- a packet of red cabbage, sliced
- a handful of green beans
- 1 Tbsp honey
- 2 Tbsp dark soy sauce
- a bunch of fresh coriander, leaves and stems chopped and separated


- heat a wok and another smaller pan
- pour oils in the wok and fry ginger,chillies and coriander roots for a minute
- add peppers, spring onions, garlic and veggies and fry until wilted
- add noodles, coriander leaves, honey and soy
- fry for 3 mins until noodles are steaming hot
- at the same time drizzle a little olive oil in a pan
- rub pork with 5 spice and then fry for 2 mins each side
- serve all together with a 90 Shilling

Camelthorn Brewery, the dream and baby of Jorg Finkeldey, was opened in Windhoek in 2009. He, a South African trained chemical engineer, named his brand after an indigenous tree to highlight it’s resilience in challenging environmental conditions. There are 5 different craft beers under their umbrella and occasionally Jorg creates an additional seasonal delight. Their Brauhaus or Weissbier, a Bavarian style wheat beer, is something very special and even better when combined with an Eisbein. Try the recipe below, get yourself a top wheat beer and see what I mean.

Eisbein with sauerkraut and bread dumplings


- kosher salt
- curing salt
- 1 litre water
- 3 bay leaves
- 1 tsp marjoram
- 2 tsp all spice
- 1tsp black pepper
- 2 tsp bashed coriander seeds
- 1 tsp juniper berries
- 2 carrots finely diced
- 1 onions, finely chopped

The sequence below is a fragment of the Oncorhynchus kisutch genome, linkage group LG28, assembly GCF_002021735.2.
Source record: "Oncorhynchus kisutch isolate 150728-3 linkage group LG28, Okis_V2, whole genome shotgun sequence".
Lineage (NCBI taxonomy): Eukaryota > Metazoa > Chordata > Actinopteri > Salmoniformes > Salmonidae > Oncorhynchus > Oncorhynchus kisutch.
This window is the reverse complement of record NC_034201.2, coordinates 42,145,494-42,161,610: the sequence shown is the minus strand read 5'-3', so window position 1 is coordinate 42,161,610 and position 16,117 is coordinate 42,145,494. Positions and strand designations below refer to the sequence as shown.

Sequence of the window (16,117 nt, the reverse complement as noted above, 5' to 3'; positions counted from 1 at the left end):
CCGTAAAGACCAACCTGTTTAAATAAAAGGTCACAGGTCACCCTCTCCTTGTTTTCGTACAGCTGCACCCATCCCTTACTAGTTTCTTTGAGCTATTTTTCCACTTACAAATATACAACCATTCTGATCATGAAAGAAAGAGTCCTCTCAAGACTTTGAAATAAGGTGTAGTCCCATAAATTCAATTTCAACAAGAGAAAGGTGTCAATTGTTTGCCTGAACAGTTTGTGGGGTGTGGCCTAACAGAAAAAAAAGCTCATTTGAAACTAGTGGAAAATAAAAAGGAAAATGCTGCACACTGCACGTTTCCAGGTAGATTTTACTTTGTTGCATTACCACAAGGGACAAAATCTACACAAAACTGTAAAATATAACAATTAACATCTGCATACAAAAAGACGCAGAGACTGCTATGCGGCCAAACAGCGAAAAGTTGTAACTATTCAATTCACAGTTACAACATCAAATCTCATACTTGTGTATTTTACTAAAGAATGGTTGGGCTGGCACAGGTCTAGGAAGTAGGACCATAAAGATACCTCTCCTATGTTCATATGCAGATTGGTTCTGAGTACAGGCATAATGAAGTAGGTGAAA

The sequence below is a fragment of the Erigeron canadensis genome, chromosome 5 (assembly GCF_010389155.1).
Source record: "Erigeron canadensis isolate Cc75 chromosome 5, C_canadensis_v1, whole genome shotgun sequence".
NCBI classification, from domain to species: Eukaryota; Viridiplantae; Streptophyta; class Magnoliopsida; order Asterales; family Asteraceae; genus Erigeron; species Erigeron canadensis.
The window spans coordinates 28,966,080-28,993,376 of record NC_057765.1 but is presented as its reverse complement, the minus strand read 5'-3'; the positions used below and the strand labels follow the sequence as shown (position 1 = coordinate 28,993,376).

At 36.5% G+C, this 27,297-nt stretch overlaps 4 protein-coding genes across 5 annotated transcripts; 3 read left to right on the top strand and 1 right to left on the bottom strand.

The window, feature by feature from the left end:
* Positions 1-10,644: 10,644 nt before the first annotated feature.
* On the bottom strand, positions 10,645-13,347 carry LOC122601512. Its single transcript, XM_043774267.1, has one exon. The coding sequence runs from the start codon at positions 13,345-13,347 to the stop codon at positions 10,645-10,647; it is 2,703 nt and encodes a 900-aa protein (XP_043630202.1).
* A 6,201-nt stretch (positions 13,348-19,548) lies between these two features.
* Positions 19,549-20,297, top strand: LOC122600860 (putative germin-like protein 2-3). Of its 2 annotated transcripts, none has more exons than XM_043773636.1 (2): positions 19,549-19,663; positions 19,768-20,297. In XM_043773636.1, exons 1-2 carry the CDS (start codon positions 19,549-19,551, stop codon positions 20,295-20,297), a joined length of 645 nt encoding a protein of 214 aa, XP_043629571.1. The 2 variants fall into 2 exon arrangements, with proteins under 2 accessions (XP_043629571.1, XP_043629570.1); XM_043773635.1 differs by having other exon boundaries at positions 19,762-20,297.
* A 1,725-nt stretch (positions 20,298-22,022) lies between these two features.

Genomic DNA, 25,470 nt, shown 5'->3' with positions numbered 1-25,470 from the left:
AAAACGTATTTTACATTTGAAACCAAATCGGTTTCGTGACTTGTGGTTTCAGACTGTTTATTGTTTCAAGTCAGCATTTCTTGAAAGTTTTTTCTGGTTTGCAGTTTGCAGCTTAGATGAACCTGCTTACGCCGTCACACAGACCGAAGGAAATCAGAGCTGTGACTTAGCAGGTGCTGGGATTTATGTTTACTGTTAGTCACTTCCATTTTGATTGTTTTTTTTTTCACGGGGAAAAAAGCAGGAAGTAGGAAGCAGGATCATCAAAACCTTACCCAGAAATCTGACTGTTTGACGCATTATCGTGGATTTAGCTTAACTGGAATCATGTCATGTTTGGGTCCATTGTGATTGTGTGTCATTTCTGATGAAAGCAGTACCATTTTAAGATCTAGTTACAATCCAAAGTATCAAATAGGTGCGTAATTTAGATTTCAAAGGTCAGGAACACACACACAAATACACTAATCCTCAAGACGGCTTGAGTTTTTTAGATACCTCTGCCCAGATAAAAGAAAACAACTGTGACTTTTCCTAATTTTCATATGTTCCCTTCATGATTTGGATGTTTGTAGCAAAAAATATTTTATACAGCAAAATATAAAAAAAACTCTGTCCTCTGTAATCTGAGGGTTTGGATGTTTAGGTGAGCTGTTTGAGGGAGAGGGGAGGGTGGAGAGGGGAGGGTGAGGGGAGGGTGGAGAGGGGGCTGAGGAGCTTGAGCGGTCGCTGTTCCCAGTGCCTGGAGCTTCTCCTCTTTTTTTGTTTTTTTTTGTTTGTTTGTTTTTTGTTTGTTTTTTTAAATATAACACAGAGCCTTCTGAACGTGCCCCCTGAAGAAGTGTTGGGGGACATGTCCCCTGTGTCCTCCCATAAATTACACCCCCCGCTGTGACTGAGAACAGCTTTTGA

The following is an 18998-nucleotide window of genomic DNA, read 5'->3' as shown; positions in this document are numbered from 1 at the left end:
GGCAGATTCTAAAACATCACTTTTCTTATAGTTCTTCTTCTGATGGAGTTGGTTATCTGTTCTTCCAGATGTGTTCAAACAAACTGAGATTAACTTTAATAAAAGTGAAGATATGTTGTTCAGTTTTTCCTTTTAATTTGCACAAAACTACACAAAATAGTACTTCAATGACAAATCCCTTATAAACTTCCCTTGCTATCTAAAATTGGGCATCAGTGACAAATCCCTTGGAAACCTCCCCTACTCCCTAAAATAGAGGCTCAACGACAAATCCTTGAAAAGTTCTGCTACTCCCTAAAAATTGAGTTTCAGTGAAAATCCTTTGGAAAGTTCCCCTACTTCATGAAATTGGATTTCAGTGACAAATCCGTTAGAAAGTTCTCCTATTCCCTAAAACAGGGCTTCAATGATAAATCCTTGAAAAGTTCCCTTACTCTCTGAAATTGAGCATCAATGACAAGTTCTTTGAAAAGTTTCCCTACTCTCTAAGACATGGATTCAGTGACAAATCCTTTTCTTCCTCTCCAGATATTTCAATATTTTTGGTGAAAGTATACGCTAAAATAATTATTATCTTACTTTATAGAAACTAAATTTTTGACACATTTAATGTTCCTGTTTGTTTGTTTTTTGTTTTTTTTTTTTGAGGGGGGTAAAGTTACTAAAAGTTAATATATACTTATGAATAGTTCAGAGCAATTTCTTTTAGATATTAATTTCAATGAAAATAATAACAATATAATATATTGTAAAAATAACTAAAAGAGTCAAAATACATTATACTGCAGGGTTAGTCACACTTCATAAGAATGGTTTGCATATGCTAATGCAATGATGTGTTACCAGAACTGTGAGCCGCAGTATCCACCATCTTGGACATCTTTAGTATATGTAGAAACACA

- 2 tsp sugar
- 5 garlic cloves, bashed


- make the brine by mixing 120g of kosher salt and 12g of curing salt per litre of water
- make enough to cover the pork completely
- make sure you chill the water thoroughly before continuing
- put pork in a plastic container and cover with the brine
- leave in the fridge for 4 days
- bring a pot of water to the boil
- rinse the pork under running water and pop in the pot
- bring back to the boil, remove scum from the surface and turn heat to low
- simmer the pork gently for 3 hours

Bread Dumplings


- 2 stale rolls, torn into cubes
- 1 cup of warm milk
- 3 eggs, beaten
- a handful of fresh parsley, finely chopped
- a pinch of nutmeg
- salt and pepper to taste


- put the bread in a bowl and knead in the milk lightly
- cover and leave to rest for 30 mins
- mash up the soaked mix to form a thick dough
- mix in eggs one at a time
- add the rest of the ingredients and knead until smooth
- if the dough is too sticky add some breadcrumbs
- wet hands and form balls with dough, setting aside on a baking sheet
- bring a pot of salted water to the boil, then reduce heat to a simmer
- drop dumplings in and simmer for 20 mins, gently stirring
- remove and serve hot with Eisbein and some sauerkraut